culture and illness

Alec Ramsdell a_ramsdell at
Thu Dec 17 21:20:17 PST 1998

I think my last post regarding psychiatry only addressed one side. Obviously alcoholics and addicts deserve state-funded treatment, and treatment can work, even if the high statistics for post-treatment relapse might lead one to serious doubts. This isn't possible now, of course, since Clinton removed addiction and alcoholism as categories of disability.

My criticism of addiction treatment is that it is too quick to accept the medical model of addiction, before other possible disabling conditions. Again, an addict should be entitled to treatment. But what if a patient is an alcoholic self-medicating for another condition? In this case mis-treatment can have devastating consequences. I do know addiction is complicated, serious and real. But the medical model of treatment at this current historical moment seems way off, and headed down a dangerous path, towards "anti-addiction" neurological implants and all that truly scary stuff.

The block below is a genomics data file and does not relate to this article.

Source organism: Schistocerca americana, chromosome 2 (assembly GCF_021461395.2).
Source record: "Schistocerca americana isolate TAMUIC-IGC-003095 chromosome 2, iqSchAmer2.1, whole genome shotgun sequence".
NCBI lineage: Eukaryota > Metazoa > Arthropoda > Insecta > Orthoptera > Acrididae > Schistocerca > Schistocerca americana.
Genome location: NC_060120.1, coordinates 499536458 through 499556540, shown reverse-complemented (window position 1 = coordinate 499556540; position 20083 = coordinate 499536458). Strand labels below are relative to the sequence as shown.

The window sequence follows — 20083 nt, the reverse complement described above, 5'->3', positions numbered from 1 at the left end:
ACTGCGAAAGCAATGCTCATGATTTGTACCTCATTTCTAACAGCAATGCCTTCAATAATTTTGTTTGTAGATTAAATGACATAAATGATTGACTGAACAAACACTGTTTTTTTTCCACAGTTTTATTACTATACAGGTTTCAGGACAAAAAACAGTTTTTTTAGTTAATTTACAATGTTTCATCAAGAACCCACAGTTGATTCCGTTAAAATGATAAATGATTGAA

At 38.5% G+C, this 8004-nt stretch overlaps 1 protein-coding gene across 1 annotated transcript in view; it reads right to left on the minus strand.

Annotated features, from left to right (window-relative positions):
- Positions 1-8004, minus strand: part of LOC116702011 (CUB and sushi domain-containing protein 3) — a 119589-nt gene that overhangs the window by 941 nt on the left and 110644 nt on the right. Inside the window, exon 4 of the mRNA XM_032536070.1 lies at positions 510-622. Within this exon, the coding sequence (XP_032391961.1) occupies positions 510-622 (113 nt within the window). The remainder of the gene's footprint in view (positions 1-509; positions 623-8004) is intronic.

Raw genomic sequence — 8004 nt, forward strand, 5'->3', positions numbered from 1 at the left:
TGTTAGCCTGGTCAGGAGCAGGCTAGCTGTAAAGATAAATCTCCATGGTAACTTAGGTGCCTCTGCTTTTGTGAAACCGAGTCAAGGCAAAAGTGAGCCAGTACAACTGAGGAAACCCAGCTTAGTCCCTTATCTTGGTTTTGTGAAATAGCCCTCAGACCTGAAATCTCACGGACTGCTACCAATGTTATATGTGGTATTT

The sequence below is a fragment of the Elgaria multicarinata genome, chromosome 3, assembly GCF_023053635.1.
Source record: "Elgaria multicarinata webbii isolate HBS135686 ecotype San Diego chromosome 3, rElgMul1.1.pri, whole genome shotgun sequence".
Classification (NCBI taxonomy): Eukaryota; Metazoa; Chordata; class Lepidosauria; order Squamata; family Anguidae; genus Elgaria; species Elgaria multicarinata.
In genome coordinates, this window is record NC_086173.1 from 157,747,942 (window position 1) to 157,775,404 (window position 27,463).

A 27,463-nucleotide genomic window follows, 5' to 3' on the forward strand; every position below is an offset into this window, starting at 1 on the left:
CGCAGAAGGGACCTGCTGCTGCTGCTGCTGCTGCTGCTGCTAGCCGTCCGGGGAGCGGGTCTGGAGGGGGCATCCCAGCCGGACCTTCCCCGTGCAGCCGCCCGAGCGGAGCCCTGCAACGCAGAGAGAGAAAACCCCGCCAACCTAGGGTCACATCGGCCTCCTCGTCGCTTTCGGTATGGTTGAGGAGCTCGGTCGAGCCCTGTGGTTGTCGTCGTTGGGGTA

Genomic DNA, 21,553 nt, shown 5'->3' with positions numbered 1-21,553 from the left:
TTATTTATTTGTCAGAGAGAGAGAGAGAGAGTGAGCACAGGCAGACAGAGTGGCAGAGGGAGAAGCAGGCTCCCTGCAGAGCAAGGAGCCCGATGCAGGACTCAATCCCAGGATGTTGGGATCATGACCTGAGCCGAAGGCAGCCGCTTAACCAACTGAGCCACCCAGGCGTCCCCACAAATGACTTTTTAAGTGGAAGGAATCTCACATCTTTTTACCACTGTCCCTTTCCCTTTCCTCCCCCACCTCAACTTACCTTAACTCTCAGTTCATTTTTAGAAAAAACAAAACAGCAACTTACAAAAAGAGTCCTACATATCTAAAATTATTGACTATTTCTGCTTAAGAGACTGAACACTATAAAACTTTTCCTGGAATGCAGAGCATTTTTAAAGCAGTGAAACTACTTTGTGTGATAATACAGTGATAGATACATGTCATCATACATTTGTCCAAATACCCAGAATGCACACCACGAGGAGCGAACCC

This is all setting aside more systemic questions of material conditions and social relations.

Marta, do you think the medical model of addiction, with all its trappings of the essentialized disease model, and with its possible subsuming of other conditions, is in step with the way disability as a category is kept flexible for the sake of economic and political interests, as you write about in your book?


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